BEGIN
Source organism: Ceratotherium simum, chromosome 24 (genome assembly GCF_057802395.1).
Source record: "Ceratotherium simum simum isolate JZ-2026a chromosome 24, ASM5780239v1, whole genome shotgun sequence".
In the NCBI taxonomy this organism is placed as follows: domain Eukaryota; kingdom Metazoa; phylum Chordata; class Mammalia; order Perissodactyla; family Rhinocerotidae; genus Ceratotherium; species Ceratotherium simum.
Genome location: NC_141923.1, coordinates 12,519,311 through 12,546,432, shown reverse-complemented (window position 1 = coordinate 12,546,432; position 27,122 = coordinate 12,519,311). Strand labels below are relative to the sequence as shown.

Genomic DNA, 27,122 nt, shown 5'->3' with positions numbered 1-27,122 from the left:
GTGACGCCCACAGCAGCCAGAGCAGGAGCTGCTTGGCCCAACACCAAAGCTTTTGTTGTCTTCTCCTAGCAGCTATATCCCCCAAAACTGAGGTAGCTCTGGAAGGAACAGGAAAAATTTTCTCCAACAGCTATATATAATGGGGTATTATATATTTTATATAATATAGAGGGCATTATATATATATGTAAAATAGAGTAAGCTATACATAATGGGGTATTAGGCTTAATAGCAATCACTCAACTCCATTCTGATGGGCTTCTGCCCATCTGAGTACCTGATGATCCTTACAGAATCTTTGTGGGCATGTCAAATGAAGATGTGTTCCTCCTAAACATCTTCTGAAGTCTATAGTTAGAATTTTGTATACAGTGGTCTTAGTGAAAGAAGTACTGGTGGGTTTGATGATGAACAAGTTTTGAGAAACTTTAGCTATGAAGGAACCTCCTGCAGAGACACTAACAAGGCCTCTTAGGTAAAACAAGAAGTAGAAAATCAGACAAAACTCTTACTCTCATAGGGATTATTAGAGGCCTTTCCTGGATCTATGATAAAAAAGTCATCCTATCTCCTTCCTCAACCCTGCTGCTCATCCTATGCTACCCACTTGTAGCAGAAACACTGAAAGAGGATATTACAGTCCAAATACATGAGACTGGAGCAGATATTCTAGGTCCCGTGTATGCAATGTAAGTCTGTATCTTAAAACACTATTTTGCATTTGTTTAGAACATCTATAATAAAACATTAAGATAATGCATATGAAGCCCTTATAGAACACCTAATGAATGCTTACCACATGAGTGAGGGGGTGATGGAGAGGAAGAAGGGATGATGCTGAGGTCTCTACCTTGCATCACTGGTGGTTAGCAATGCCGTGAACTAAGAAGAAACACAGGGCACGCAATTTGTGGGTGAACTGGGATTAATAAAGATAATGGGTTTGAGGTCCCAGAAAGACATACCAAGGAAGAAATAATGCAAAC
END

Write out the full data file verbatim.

Source organism: Ceratotherium simum, chromosome 24 (genome assembly GCF_057802395.1).
Source record: "Ceratotherium simum simum isolate JZ-2026a chromosome 24, ASM5780239v1, whole genome shotgun sequence".
In the NCBI taxonomy this organism is placed as follows: domain Eukaryota; kingdom Metazoa; phylum Chordata; class Mammalia; order Perissodactyla; family Rhinocerotidae; genus Ceratotherium; species Ceratotherium simum.
Genome location: NC_141923.1, coordinates 12,519,311 through 12,546,432, shown reverse-complemented (window position 1 = coordinate 12,546,432; position 27,122 = coordinate 12,519,311). Strand labels below are relative to the sequence as shown.

Genomic DNA, 27,122 nt, shown 5'->3' with positions numbered 1-27,122 from the left:
GTGACGCCCACAGCAGCCAGAGCAGGAGCTGCTTGGCCCAACACCAAAGCTTTTGTTGTCTTCTCCTAGCAGCTATATCCCCCAAAACTGAGGTAGCTCTGGAAGGAACAGGAAAAATTTTCTCCAACAGCTATATATAATGGGGTATTATATATTTTATATAATATAGAGGGCATTATATATATATGTAAAATAGAGTAAGCTATACATAATGGGGTATTAGGCTTAATAGCAATCACTCAACTCCATTCTGATGGGCTTCTGCCCATCTGAGTACCTGATGATCCTTACAGAATCTTTGTGGGCATGTCAAATGAAGATGTGTTCCTCCTAAACATCTTCTGAAGTCTATAGTTAGAATTTTGTATACAGTGGTCTTAGTGAAAGAAGTACTGGTGGGTTTGATGATGAACAAGTTTTGAGAAACTTTAGCTATGAAGGAACCTCCTGCAGAGACACTAACAAGGCCTCTTAGGTAAAACAAGAAGTAGAAAATCAGACAAAACTCTTACTCTCATAGGGATTATTAGAGGCCTTTCCTGGATCTATGATAAAAAAGTCATCCTATCTCCTTCCTCAACCCTGCTGCTCATCCTATGCTACCCACTTGTAGCAGAAACACTGAAAGAGGATATTACAGTCCAAATACATGAGACTGGAGCAGATATTCTAGGTCCCGTGTATGCAATGTAAGTCTGTATCTTAAAACACTATTTTGCATTTGTTTAGAACATCTATAATAAAACATTAAGATAATGCATATGAAGCCCTTATAGAACACCTAATGAATGCTTACCACATGAGTGAGGGGGTGATGGAGAGGAAGAAGGGATGATGCTGAGGTCTCTACCTTGCATCACTGGTGGTTAGCAATGCCGTGAACTAAGAAGAAACACAGGGCACGCAATTTGTGGGTGAACTGGGATTAATAAAGATAATGGGTTTGAGGTCCCAGAAAGACATACCAAGGAAGAAATAATGCAAAC